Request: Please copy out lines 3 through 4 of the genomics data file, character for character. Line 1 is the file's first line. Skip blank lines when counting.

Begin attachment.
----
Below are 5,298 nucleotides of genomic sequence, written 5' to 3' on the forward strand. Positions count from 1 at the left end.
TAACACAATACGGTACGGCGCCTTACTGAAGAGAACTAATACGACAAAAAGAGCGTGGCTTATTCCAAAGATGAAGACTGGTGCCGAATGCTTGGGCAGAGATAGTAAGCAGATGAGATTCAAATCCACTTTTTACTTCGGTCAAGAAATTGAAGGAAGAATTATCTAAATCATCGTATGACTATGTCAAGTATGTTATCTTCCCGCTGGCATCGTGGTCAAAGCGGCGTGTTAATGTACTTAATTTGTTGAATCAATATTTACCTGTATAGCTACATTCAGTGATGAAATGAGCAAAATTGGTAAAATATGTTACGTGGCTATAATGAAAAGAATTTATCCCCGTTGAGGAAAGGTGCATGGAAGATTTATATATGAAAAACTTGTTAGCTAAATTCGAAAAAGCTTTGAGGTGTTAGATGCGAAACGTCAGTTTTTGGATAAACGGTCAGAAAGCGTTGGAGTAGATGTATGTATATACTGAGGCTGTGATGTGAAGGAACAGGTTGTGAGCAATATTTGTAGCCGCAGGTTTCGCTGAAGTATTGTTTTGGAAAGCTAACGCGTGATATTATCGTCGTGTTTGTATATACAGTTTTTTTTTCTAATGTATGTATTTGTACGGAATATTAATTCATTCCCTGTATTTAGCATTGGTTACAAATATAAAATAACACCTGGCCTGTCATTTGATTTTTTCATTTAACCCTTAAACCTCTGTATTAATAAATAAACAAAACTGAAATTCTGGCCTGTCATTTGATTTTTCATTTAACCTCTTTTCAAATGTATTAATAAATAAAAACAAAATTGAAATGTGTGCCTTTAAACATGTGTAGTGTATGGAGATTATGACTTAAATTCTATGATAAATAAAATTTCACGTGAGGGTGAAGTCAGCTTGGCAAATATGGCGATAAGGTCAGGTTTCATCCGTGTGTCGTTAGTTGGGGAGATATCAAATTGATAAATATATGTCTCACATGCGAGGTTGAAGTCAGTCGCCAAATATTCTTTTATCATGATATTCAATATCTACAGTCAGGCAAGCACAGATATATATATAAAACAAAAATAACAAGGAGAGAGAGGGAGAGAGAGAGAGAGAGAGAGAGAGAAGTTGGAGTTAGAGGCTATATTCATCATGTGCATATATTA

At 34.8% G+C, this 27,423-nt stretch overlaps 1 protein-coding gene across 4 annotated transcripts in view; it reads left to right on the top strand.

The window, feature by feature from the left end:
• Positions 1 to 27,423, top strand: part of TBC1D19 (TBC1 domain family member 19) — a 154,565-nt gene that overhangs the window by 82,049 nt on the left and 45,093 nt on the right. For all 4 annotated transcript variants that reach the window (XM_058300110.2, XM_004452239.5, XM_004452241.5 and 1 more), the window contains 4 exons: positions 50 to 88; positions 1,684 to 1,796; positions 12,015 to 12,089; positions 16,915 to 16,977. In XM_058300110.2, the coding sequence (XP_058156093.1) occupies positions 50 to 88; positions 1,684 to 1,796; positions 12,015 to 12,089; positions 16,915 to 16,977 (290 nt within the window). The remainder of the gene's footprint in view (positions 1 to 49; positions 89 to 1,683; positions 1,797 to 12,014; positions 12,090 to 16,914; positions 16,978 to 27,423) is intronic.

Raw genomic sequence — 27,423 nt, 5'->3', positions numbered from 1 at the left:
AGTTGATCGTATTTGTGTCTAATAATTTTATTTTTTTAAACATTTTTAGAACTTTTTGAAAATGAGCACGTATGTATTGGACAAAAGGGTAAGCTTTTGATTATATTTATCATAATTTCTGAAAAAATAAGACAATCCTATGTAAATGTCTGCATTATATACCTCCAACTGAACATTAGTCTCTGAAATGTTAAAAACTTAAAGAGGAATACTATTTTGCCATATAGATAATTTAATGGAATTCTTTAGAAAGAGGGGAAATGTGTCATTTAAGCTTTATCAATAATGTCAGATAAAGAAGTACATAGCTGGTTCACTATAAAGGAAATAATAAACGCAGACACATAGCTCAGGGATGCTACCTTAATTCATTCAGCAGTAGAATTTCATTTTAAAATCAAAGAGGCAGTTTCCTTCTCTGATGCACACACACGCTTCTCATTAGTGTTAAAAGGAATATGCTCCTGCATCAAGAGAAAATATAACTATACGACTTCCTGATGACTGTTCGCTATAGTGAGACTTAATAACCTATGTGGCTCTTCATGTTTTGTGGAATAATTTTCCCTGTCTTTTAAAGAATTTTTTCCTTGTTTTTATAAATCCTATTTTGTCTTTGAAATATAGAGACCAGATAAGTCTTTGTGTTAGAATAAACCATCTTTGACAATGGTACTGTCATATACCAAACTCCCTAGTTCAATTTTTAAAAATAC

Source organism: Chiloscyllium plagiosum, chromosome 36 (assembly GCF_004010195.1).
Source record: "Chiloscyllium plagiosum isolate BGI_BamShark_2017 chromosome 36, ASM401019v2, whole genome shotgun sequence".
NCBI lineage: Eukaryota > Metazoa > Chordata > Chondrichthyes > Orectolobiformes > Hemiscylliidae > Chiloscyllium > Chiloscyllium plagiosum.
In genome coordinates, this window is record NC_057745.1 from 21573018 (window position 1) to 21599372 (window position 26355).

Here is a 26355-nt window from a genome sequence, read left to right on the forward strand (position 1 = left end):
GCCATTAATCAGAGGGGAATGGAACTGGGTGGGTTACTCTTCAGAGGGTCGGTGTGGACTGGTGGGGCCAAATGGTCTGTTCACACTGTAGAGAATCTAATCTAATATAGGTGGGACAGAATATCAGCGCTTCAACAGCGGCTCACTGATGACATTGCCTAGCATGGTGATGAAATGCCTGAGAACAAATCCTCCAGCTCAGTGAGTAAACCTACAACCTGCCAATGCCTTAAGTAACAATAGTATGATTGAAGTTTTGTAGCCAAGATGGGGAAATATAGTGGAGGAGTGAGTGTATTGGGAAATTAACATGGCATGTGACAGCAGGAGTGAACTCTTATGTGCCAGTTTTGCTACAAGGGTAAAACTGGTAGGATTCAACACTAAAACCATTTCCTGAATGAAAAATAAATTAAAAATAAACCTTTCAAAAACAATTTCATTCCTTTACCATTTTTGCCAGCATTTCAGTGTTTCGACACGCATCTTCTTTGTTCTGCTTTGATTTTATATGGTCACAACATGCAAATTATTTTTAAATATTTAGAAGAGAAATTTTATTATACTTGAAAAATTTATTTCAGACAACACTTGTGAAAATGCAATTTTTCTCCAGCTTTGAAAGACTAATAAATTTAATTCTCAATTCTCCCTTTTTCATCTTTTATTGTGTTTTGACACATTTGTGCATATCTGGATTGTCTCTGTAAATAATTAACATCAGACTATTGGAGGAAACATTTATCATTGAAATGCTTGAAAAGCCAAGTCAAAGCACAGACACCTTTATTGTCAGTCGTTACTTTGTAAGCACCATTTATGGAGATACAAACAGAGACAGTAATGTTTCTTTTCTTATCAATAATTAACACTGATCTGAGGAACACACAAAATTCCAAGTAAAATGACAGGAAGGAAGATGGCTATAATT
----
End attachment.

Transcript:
At 34.8% G+C, this 27,423-nt stretch overlaps 1 protein-coding gene across 4 annotated transcripts in view; it reads left to right on the top strand.

The window, feature by feature from the left end: